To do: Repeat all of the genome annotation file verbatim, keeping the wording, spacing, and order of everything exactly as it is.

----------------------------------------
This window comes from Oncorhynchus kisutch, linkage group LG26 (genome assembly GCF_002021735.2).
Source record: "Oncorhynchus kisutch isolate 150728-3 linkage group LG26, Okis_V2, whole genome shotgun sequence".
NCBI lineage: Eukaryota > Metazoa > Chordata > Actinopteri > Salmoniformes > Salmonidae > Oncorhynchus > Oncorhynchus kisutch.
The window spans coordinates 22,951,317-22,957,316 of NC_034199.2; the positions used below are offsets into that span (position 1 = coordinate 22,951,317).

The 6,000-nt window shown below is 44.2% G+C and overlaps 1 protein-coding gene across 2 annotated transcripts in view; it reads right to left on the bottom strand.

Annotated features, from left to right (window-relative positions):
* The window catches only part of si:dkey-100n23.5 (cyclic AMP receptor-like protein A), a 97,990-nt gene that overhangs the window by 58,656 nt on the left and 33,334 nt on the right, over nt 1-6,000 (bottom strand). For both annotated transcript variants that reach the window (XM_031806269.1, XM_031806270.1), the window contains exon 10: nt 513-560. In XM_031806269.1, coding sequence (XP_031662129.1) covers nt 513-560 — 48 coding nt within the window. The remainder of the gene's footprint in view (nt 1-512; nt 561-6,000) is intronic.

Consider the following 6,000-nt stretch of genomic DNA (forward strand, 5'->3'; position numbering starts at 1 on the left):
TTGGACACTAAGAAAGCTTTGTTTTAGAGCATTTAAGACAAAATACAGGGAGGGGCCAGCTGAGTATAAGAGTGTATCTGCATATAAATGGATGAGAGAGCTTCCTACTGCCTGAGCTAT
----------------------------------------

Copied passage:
This window comes from Oncorhynchus kisutch, linkage group LG26 (genome assembly GCF_002021735.2).
Source record: "Oncorhynchus kisutch isolate 150728-3 linkage group LG26, Okis_V2, whole genome shotgun sequence".
NCBI lineage: Eukaryota > Metazoa > Chordata > Actinopteri > Salmoniformes > Salmonidae > Oncorhynchus > Oncorhynchus kisutch.
The window spans coordinates 22,951,317-22,957,316 of NC_034199.2; the positions used below are offsets into that span (position 1 = coordinate 22,951,317).

The 6,000-nt window shown below is 44.2% G+C and overlaps 1 protein-coding gene across 2 annotated transcripts in view; it reads right to left on the bottom strand.

Annotated features, from left to right (window-relative positions):
* The window catches only part of si:dkey-100n23.5 (cyclic AMP receptor-like protein A), a 97,990-nt gene that overhangs the window by 58,656 nt on the left and 33,334 nt on the right, over nt 1-6,000 (bottom strand). For both annotated transcript variants that reach the window (XM_031806269.1, XM_031806270.1), the window contains exon 10: nt 513-560. In XM_031806269.1, coding sequence (XP_031662129.1) covers nt 513-560 — 48 coding nt within the window. The remainder of the gene's footprint in view (nt 1-512; nt 561-6,000) is intronic.

Consider the following 6,000-nt stretch of genomic DNA (forward strand, 5'->3'; position numbering starts at 1 on the left):
TTGGACACTAAGAAAGCTTTGTTTTAGAGCATTTAAGACAAAATACAGGGAGGGGCCAGCTGAGTATAAGAGTGTATCTGCATATAAATGGATGAGAGAGCTTCCTACTGCCTGAGCTAT